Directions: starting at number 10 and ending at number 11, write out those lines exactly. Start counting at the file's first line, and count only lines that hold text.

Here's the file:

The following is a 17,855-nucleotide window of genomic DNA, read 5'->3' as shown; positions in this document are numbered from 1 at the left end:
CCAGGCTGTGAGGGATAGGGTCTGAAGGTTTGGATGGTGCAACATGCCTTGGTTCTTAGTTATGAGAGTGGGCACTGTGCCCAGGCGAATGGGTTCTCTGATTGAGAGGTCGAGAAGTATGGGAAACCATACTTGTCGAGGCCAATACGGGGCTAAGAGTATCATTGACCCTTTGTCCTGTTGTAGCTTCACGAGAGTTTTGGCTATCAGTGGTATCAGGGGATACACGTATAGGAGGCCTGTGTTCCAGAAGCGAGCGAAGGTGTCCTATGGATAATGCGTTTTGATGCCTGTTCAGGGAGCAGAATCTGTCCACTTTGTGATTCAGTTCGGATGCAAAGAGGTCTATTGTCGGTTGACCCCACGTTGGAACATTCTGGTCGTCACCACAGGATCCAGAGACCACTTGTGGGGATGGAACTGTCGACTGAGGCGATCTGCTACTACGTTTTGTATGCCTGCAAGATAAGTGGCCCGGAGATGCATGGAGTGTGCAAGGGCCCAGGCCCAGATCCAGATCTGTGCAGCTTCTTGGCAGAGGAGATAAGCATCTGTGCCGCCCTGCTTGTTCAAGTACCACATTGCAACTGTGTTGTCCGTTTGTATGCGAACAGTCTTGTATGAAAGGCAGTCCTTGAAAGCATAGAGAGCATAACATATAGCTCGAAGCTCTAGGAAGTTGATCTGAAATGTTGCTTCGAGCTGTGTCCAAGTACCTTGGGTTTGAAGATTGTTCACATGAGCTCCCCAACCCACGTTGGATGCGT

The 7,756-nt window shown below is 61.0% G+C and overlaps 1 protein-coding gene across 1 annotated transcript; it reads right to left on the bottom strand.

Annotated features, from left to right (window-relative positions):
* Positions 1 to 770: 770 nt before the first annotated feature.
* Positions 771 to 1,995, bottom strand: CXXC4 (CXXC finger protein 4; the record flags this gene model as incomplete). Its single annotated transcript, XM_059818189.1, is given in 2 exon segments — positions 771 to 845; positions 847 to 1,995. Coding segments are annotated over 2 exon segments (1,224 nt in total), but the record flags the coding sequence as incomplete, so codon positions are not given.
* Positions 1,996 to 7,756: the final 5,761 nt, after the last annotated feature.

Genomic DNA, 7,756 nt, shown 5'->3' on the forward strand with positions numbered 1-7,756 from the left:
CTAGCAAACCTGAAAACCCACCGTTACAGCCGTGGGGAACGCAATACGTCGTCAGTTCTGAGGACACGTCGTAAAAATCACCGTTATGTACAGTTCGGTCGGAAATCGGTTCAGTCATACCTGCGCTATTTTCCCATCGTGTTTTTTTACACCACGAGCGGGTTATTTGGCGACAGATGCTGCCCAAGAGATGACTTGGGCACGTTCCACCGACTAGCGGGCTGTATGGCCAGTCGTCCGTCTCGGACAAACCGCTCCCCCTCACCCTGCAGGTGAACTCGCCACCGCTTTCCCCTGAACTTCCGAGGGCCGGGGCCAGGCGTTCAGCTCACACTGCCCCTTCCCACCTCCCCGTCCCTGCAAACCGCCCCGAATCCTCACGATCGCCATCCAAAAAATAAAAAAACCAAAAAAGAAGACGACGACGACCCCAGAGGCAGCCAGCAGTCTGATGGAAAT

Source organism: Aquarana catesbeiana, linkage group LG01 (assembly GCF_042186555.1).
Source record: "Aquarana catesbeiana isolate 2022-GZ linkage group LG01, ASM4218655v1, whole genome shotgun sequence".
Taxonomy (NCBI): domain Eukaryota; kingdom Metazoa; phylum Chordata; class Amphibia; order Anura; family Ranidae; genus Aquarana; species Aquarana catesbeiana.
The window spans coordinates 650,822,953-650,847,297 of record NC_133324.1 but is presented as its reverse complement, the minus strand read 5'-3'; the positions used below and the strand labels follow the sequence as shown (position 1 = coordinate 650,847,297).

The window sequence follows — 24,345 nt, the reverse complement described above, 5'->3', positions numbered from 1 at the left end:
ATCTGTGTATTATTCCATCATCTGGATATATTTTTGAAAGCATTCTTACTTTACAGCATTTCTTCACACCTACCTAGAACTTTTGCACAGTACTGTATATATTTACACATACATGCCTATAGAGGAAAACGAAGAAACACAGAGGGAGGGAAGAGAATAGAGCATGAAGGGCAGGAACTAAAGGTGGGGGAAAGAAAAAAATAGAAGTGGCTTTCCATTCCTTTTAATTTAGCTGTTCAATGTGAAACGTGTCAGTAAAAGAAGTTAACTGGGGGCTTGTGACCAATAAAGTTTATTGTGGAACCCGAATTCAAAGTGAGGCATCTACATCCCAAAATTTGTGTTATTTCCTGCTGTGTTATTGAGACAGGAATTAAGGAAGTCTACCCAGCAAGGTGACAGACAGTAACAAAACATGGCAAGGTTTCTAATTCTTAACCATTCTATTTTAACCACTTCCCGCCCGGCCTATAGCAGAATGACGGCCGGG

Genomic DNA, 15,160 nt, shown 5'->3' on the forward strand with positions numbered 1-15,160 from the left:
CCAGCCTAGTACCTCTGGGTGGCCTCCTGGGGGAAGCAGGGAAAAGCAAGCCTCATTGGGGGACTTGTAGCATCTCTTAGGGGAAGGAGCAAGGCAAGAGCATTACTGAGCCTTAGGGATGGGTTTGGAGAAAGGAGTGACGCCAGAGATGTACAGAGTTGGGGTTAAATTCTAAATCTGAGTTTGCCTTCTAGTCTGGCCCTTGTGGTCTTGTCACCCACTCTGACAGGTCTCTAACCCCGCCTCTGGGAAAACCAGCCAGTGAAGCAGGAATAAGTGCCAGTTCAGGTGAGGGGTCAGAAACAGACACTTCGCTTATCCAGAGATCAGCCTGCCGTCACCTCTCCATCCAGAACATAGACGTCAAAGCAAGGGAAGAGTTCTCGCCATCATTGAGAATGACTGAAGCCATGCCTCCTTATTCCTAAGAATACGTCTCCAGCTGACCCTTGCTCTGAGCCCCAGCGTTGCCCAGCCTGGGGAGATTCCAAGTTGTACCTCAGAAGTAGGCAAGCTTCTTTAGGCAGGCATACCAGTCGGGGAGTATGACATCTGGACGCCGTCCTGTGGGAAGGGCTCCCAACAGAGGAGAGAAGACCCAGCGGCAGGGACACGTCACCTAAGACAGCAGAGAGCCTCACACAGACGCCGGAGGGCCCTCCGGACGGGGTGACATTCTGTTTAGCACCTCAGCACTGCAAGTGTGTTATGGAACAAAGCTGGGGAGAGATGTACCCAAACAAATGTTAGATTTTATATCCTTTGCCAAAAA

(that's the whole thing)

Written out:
Source organism: Aquarana catesbeiana, linkage group LG01 (assembly GCF_042186555.1).
Source record: "Aquarana catesbeiana isolate 2022-GZ linkage group LG01, ASM4218655v1, whole genome shotgun sequence".